A Southwest Airlines Co. plane takes off as representatives and pilots from the Southwest Airlines Pilots’ Association (SWAPA) demonstrate outside Chicago Midway International Airport (MDW) in Chicago, Illinois, U.S., on Wednesday, May 18, 2016.
Daniel Acker / Bloomberg / Getty Images
Southwest Airlines pilots’ union said Thursday it sought to be released from federal mediation for a new labor contract, laying the groundwork for a potential strike as talks with the carrier haven’t yet yielded an agreement.
“Regrettably, I must inform you that SWAPA and Southwest have been unable to meaningfully resolve numerous important, outstanding issues, and that further mediation will likely not result in any additional agreements between the parties,” Jody R. Reven, the negotiating committee’s chairman wrote to the National Mediation Board on Thursday, according to a letter seen by CNBC.
The airline and union have been in contract talks for more than three years and negotiations have been tense. The Dallas-based carrier’s pilots voted to authorize the union to call a possible strike last month, a poll that the union called on the heels of a holiday meltdown at the end of last year.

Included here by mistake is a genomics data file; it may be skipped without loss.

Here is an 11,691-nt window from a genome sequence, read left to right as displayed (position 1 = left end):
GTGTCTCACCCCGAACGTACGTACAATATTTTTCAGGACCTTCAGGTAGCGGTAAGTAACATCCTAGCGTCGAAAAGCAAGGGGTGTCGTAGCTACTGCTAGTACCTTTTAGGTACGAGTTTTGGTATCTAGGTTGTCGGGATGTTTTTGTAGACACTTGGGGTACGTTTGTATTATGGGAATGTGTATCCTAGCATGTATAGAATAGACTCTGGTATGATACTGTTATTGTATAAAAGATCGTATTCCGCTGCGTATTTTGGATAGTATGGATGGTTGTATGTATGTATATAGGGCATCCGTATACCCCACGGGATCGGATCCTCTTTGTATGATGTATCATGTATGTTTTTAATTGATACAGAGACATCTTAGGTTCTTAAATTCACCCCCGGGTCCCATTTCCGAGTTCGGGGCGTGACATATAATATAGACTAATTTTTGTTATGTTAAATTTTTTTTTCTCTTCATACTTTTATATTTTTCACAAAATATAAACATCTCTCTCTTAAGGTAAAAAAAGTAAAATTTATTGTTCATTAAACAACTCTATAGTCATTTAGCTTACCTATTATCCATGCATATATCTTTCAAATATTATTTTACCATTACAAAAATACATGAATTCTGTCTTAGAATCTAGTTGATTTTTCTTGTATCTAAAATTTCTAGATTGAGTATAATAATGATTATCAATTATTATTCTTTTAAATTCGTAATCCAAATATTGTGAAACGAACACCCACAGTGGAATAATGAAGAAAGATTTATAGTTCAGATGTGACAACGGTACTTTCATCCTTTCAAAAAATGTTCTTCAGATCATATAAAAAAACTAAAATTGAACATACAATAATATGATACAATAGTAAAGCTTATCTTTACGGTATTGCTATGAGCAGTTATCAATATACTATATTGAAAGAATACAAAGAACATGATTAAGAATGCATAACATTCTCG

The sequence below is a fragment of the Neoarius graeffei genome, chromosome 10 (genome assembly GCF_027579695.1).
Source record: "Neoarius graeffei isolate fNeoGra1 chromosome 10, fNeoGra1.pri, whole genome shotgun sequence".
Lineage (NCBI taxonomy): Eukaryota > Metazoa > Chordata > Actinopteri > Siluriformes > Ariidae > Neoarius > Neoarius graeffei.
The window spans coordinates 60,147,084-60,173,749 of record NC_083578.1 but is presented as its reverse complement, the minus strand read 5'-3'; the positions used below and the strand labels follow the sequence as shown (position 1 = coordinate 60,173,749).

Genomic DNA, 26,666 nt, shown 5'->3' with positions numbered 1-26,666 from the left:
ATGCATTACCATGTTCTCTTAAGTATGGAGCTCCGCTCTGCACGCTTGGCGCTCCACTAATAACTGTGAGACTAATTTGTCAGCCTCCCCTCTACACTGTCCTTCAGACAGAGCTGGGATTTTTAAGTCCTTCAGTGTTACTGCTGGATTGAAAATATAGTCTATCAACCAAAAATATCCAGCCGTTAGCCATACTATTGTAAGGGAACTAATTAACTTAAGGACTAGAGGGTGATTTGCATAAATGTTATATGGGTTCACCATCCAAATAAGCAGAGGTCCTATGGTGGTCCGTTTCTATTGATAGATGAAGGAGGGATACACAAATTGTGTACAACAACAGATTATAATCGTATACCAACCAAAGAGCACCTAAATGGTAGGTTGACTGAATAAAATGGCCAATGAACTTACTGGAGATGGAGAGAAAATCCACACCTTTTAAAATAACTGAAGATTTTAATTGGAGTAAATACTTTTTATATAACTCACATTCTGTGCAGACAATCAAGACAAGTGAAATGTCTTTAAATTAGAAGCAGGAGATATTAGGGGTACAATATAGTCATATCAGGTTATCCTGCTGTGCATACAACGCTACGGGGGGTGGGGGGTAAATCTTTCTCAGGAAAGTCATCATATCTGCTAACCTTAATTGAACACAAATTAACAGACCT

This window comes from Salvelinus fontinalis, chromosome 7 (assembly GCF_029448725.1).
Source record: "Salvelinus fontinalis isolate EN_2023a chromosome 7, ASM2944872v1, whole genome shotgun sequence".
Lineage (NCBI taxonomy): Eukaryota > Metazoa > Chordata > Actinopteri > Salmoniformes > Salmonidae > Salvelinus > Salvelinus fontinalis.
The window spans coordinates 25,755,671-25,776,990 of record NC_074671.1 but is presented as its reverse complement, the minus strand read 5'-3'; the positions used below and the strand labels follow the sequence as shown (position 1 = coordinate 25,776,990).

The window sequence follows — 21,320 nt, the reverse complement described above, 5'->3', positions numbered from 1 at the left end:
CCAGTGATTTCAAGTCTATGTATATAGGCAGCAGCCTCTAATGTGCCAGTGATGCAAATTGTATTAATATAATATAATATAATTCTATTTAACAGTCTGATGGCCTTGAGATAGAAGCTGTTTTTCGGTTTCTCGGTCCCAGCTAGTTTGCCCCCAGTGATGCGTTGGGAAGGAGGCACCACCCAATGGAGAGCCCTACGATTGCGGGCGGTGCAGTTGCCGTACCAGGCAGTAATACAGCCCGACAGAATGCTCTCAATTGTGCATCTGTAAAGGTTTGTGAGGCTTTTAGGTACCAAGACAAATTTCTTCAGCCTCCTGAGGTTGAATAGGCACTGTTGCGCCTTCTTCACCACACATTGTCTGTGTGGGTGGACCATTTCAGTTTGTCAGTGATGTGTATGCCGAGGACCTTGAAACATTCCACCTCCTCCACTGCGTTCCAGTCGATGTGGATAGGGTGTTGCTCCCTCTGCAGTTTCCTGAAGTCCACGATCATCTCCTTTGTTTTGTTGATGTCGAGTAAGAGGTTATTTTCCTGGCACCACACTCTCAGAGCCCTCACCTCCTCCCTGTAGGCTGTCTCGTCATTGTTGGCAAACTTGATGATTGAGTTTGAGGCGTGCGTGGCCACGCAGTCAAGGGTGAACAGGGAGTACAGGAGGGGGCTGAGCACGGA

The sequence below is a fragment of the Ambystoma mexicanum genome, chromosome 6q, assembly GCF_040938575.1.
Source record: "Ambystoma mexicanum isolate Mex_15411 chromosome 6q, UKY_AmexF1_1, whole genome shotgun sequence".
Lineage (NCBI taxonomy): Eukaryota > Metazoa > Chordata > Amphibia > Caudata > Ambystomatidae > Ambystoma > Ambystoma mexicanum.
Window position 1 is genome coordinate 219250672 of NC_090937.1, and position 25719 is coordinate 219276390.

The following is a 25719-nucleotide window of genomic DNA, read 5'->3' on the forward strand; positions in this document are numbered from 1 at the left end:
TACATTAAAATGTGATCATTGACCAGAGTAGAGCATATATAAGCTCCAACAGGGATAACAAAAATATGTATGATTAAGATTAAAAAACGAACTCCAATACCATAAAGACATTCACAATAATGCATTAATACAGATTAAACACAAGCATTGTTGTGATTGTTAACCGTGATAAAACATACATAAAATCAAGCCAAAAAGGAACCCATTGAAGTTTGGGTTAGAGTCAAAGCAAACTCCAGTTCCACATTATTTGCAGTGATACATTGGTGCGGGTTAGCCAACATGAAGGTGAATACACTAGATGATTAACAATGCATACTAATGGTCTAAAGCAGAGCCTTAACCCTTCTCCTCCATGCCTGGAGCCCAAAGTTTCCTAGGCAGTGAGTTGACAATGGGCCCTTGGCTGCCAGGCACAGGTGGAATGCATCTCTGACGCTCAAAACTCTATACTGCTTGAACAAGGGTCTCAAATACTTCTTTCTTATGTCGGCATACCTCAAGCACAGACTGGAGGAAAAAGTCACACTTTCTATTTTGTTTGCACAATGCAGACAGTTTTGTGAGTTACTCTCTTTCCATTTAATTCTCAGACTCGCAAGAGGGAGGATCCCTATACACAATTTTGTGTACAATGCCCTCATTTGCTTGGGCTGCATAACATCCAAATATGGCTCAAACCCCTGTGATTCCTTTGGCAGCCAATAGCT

The union said Southwest has refused to engage “in substantive discussions or offer ratifiable proposals” on issues like better pay, work rules, quality-of-life improvements and fatigue mitigation, according to a letter the union sent to the National Mediation Board.
Southwest didn’t immediately comment.
Pilot strikes in the U.S. are extremely rare, and the Southwest Airlines Pilots Association’s request does not mean that one is imminent because of procedures in U.S. labor law. The last major U.S. passenger airline strike in the country was at Spirit Airlines in 2010.
There are several so-called “cooling off” periods should the National Labor Board declare an impasse between Southwest and its pilots’ union. Those last 30 days apiece, giving time for a potential agreement.